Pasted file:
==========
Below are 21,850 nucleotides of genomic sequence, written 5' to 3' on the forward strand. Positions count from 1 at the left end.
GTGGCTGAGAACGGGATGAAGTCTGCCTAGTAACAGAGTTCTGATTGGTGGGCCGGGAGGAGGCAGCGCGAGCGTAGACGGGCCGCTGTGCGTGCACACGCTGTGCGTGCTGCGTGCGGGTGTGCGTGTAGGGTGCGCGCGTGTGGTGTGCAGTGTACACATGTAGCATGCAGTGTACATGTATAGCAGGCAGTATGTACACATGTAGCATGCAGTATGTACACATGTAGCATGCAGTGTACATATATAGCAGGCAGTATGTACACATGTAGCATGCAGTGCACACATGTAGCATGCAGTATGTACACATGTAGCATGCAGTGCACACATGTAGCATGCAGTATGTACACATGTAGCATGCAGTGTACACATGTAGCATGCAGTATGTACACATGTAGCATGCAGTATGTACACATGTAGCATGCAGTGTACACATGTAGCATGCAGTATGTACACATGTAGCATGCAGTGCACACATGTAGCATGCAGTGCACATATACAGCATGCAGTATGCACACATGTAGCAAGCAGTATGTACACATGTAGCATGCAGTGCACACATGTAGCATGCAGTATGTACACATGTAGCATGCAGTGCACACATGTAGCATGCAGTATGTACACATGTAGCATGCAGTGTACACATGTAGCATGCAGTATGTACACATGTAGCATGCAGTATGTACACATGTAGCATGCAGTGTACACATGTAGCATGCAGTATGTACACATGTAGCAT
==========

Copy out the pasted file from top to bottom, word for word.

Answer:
Below are 21,850 nucleotides of genomic sequence, written 5' to 3' on the forward strand. Positions count from 1 at the left end.
GTGGCTGAGAACGGGATGAAGTCTGCCTAGTAACAGAGTTCTGATTGGTGGGCCGGGAGGAGGCAGCGCGAGCGTAGACGGGCCGCTGTGCGTGCACACGCTGTGCGTGCTGCGTGCGGGTGTGCGTGTAGGGTGCGCGCGTGTGGTGTGCAGTGTACACATGTAGCATGCAGTGTACATGTATAGCAGGCAGTATGTACACATGTAGCATGCAGTATGTACACATGTAGCATGCAGTGTACATATATAGCAGGCAGTATGTACACATGTAGCATGCAGTGCACACATGTAGCATGCAGTATGTACACATGTAGCATGCAGTGCACACATGTAGCATGCAGTATGTACACATGTAGCATGCAGTGTACACATGTAGCATGCAGTATGTACACATGTAGCATGCAGTATGTACACATGTAGCATGCAGTGTACACATGTAGCATGCAGTATGTACACATGTAGCATGCAGTGCACACATGTAGCATGCAGTGCACATATACAGCATGCAGTATGCACACATGTAGCAAGCAGTATGTACACATGTAGCATGCAGTGCACACATGTAGCATGCAGTATGTACACATGTAGCATGCAGTGCACACATGTAGCATGCAGTATGTACACATGTAGCATGCAGTGTACACATGTAGCATGCAGTATGTACACATGTAGCATGCAGTATGTACACATGTAGCATGCAGTGTACACATGTAGCATGCAGTATGTACACATGTAGCAT